Rumer was diagnosed with bipolarity, attention deficit hyperactivity disorder and post-traumatic stress disorder: 'I was convinced it was a misdiagnosis'
peopleHer debut album caused her post-traumatic stress - how will she cope as she releases her third record?
Arts and Entertainment
'New Tricks' star Dennis Waterman is departing from the show after he completes filming on two more episodes
tvOnly remaining original cast-member to leave long-running series
Life and Style
Couples have been having sex less in 2014, according to a new survey
life
Voices
Holly's review of Peterborough's Pizza Express quickly went viral on social media
voices
Arts and Entertainment
musicBiographer Hunter Davies has collected nearly a hundred original manuscripts
Sport
A long jumper competes in the 80-to-84-year-old age division at the 2007 World Masters Championships
athletics
Life and Style
Walking tall: unlike some, Donatella Versace showed a strong and vibrant collection
fashionAlexander Fury on the staid Italian clothing industry
Arts and Entertainment
Gregory Porter learnt about his father’s voice at his funeral
music
Arts and Entertainment
tvHighs and lows of the cast's careers since 2004
Life and Style
Children at the Leytonstone branch of the Homeless Children's Aid and Adoption Society tuck into their harvest festival gifts, in October 1936
food + drinkThe harvest festival is back, but forget cans of tuna and packets of instant mash
Sport
Lewis Hamilton will start the Singapore Grand Prix from pole, with Nico Rosberg second and Daniel Ricciardo third
F1... for floodlit Singapore Grand Prix
Latest stories from i100
Have you tried new the Independent Digital Edition apps?
Independent Dating
and  

By clicking 'Search' you
are agreeing to our
Terms of Use.

iJobs Job Widget
iJobs General

KS1 Primary Teacher

£100 - £150 per day: Randstad Education Leeds: Qualified KS1 Supply Teacher re...

KS2 Teaching Supply Wakefield

£140 - £160 per day: Randstad Education Leeds: Qualified KS2 Supply Teacher r...

Year 1/2 Teacher

£130 - £160 per day: Randstad Education Leeds: Qualified KS1 Teacher required,...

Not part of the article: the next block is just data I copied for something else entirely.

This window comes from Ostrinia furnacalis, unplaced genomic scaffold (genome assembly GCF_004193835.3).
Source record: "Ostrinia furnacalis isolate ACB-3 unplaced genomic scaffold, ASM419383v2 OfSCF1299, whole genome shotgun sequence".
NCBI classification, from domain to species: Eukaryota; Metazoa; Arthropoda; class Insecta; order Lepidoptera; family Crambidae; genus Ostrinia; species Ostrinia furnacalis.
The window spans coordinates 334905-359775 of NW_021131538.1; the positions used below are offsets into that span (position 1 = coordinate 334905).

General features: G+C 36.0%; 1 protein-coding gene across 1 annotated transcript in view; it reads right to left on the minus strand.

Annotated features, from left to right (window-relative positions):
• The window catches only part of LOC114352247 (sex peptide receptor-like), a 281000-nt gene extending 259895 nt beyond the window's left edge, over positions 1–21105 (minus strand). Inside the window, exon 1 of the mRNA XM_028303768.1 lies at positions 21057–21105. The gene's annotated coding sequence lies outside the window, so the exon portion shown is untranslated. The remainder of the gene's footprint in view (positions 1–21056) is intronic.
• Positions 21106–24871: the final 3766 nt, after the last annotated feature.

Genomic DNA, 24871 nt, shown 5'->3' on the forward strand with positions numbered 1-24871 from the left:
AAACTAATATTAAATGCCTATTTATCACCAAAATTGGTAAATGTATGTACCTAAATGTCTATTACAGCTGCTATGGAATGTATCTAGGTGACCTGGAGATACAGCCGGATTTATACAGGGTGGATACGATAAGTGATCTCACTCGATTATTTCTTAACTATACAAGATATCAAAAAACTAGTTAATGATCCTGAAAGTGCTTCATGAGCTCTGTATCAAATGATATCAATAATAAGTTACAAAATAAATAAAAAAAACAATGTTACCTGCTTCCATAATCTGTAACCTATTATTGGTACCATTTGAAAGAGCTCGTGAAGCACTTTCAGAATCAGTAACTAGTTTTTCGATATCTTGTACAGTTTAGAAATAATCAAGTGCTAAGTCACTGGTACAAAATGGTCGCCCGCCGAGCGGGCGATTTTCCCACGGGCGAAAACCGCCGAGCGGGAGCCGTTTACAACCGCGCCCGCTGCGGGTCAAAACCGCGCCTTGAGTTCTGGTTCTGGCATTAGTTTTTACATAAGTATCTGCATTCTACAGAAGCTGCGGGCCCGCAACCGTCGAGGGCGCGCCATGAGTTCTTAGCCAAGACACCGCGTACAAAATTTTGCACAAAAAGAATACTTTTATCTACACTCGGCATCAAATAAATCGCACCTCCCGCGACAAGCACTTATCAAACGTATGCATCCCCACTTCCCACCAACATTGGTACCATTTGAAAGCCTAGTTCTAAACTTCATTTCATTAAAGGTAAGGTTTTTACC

Primary Teachers Needed for Supply in Wakefield

£140 - £160 per annum: Randstad Education Leeds: Qualified KS1&2 Supply Te...

Day In a Page

Scottish referendum: The Yes vote was the love that dared speak its name, but it was not to be

Despite the result, this is the end of the status quo

Boyd Tonkin on the fall-out from the Scottish referendum
Manolo Blahnik: The high priest of heels talks flats, Englishness, and why he loves Mary Beard

Manolo Blahnik: Flats, Englishness, and Mary Beard

The shoe designer who has been dubbed 'the patron saint of the stiletto'
The Beatles biographer reveals exclusive original manuscripts of some of the best pop songs ever written

Scrambled eggs and LSD

Behind The Beatles' lyrics - thanks to Hunter Davis's original manuscript copies
'Normcore' fashion: Blending in is the new standing out in latest catwalk non-trend

'Normcore': Blending in is the new standing out

Just when fashion was in grave danger of running out of trends, it only went and invented the non-trend. Rebecca Gonsalves investigates
Dance’s new leading ladies fight back: How female vocalists are now writing their own hits

New leading ladies of dance fight back

How female vocalists are now writing their own hits
Mystery of the Ground Zero wedding photo

A shot in the dark

Mystery of the wedding photo from Ground Zero
His life, the universe and everything

His life, the universe and everything

New biography sheds light on comic genius of Douglas Adams
Save us from small screen superheroes

Save us from small screen superheroes

Shows like Agents of S.H.I.E.L.D are little more than marketing tools
Reach for the skies

Reach for the skies

From pools to football pitches, rooftop living is looking up
These are the 12 best hotel spas in the UK

12 best hotel spas in the UK

Some hotels go all out on facilities; others stand out for the sheer quality of treatments
These Iranian-controlled Shia militias used to specialise in killing American soldiers. Now they are fighting Isis, backed up by US airstrikes

Widespread fear of Isis is producing strange bedfellows

Iranian-controlled Shia militias that used to kill American soldiers are now fighting Isis, helped by US airstrikes
Topshop goes part Athena poster, part last spring Prada

Topshop goes part Athena poster, part last spring Prada

Shoppers don't come to Topshop for the unique
How to make a Lego masterpiece

How to make a Lego masterpiece

Toy breaks out of the nursery and heads for the gallery
Meet the ‘Endies’ – city dwellers who are too poor to have fun

Meet the ‘Endies’ – city dwellers who are too poor to have fun

Urbanites are cursed with an acronym pointing to Employed but No Disposable Income or Savings
Paisley’s decision to make peace with IRA enemies might remind the Arabs of Sadat

Ian Paisley’s decision to make peace with his IRA enemies

His Save Ulster from Sodomy campaign would surely have been supported by many a Sunni imam